Enamel on glass is a jewelry making technique that dates backs to ancient man. You can find detailed examples of enamel jewelry and artifacts in both ancient Greece and ancient Egypt. Cold enamel is a modern technique that mimics the look of vitreous enamel without requiring the use of heat. Cold enamel is a less expensive way to add color to metal. You can make your own cold enamel jewelry by adding a colorant to epoxy resin and then painting the colored resin on your metal jewelry findings.
Things You'll Need
- Metal finding
- Distilled water
- Epoxy resin
- Commercial or homemade colorant for epoxy resin
- Lighter or heat lamp (optional)
Sketch out your jewelry design. Identify the colors you will need for your cold enamel. Plan where you will place each of the colors you use in your design.
Purchase or create a metal finding that has one or more cells that can be filled with colored epoxy resin. Cold enamel works best when placed inside a contained cell. The walls of the metal cell need not be very high. Rather, the cell walls need only be high enough to contain the epoxy resin when it is painted and protect the epoxy resin from chipping once the resin is cured. The finding can be made of base metal, sterling silver, vermeil or gold so long as it contains one or more walled cells.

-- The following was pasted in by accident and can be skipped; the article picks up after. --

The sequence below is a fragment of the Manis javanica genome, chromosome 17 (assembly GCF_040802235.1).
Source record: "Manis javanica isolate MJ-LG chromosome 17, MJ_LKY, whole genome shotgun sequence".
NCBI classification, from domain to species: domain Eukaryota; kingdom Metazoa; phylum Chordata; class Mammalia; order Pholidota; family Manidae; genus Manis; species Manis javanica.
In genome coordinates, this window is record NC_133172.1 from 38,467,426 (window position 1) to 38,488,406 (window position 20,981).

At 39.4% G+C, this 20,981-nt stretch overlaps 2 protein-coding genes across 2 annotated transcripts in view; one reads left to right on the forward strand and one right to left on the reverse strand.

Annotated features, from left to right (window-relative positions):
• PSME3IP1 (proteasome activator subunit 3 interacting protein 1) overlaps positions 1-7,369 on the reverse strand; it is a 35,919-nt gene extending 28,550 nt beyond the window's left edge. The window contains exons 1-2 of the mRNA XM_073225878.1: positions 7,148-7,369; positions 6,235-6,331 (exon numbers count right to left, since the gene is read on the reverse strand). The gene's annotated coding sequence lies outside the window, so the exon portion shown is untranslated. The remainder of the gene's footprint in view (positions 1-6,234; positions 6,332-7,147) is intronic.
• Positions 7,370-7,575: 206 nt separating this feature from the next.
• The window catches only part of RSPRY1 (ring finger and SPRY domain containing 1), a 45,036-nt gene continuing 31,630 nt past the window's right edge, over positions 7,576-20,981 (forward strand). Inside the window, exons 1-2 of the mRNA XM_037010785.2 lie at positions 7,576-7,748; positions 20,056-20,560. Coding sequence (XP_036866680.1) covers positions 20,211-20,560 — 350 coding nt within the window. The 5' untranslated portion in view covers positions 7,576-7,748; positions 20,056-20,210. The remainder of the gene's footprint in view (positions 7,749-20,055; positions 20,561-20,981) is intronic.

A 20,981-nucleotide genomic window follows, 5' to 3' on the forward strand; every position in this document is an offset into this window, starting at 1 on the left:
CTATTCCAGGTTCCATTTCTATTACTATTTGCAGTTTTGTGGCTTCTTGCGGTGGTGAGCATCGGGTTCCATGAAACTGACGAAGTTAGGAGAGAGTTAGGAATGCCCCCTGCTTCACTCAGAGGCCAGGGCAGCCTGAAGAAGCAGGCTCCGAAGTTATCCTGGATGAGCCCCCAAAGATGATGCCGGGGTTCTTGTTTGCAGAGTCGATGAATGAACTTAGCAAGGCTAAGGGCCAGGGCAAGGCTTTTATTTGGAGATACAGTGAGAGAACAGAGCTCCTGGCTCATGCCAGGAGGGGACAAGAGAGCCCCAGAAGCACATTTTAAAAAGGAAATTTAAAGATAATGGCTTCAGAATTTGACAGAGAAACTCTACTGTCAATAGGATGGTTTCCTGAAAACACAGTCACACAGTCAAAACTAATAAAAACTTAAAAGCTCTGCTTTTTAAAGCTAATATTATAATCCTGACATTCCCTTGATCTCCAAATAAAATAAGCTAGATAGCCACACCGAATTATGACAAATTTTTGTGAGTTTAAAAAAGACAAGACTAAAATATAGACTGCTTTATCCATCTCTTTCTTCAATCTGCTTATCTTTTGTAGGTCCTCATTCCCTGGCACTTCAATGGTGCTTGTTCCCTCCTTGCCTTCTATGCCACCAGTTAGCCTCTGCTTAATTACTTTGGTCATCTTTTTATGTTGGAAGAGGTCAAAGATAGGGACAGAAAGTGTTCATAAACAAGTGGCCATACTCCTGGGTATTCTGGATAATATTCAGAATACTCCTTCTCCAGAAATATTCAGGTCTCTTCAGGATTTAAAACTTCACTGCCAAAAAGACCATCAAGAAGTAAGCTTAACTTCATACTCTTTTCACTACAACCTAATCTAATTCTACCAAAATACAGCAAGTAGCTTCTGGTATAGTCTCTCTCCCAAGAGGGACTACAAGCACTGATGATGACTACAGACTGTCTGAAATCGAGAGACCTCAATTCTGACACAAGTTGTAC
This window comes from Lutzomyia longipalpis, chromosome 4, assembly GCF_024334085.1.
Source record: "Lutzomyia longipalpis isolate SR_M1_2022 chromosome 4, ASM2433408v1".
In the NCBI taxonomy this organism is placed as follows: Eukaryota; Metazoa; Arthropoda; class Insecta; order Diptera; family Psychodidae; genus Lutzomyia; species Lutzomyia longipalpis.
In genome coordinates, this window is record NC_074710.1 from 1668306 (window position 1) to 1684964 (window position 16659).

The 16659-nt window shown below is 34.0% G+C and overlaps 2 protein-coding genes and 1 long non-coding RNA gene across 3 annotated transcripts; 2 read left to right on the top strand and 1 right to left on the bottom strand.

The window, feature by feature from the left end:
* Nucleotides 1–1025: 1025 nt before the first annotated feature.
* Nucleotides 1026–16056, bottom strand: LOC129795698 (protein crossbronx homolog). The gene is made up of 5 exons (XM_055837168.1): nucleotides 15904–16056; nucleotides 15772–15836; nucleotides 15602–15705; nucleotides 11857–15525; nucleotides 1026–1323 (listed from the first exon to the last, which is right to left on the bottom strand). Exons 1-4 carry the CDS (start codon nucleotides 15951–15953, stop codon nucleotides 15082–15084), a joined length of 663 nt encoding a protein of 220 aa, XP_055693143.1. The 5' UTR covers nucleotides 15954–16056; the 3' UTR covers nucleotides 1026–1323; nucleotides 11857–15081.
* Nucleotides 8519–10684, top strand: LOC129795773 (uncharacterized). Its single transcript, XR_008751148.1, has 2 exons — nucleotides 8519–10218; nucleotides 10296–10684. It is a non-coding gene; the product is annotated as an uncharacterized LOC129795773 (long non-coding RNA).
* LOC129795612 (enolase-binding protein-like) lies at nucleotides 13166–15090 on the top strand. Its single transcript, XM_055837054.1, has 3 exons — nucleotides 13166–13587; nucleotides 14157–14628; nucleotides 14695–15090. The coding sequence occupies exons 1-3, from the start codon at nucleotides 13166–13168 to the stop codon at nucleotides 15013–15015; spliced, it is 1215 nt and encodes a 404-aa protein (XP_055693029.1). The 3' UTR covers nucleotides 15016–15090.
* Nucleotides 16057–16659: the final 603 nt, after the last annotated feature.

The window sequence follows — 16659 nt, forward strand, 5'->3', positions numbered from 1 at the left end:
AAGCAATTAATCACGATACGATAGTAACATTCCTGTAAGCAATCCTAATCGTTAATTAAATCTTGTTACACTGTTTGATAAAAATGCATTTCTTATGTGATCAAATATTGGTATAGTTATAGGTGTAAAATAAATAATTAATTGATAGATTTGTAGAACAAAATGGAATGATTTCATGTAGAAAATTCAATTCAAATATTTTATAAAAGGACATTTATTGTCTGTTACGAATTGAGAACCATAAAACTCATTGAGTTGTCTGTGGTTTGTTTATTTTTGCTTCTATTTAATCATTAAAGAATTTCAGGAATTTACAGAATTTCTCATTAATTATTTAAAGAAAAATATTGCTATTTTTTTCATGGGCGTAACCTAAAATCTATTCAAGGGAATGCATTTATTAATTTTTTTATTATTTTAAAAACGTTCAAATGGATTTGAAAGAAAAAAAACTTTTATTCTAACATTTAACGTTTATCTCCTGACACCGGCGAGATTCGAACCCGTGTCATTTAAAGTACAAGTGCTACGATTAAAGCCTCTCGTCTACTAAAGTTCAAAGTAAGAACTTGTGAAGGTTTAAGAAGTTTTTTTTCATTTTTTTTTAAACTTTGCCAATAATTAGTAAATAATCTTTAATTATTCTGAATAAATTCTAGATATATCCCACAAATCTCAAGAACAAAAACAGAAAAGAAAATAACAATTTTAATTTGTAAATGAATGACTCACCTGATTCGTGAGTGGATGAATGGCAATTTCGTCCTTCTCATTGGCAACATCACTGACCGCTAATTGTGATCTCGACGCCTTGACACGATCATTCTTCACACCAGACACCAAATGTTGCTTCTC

Prepare your metal for the cold enamel by using a two-step process to clean. First, clean the metal with acetone to remove all dirt and grease. Second, rinse the metal with distilled water to be sure all traces of the acetone are gone.
Mix the epoxy resin according to the manufacturer’s instructions.
Add color to the epoxy resin. If you are using a cold enamel color kit, then add the colorant according to the manufacturer’s instructions. If you are mixing your own cold enamel colors, then add shavings from eye shadow, pastels, colored chalk, mica, glass frit or even glass vitreous enamel and stir until the epoxy resin has reached the color saturation you like.
Pour the colored epoxy resin into the cell of your metal finding according to your sketch. If unsightly bubbles form when you pour the resin, then you can wave a lighter over the resin or set the resin under a heat lamp to remove the bubbles. Be sure not to place the resin close to the heat source as epoxy resin is flammable.
Allow the resin to cure.
Repeat Steps 4 to 7 until you have added all the colors of cold epoxy resin in your sketched design.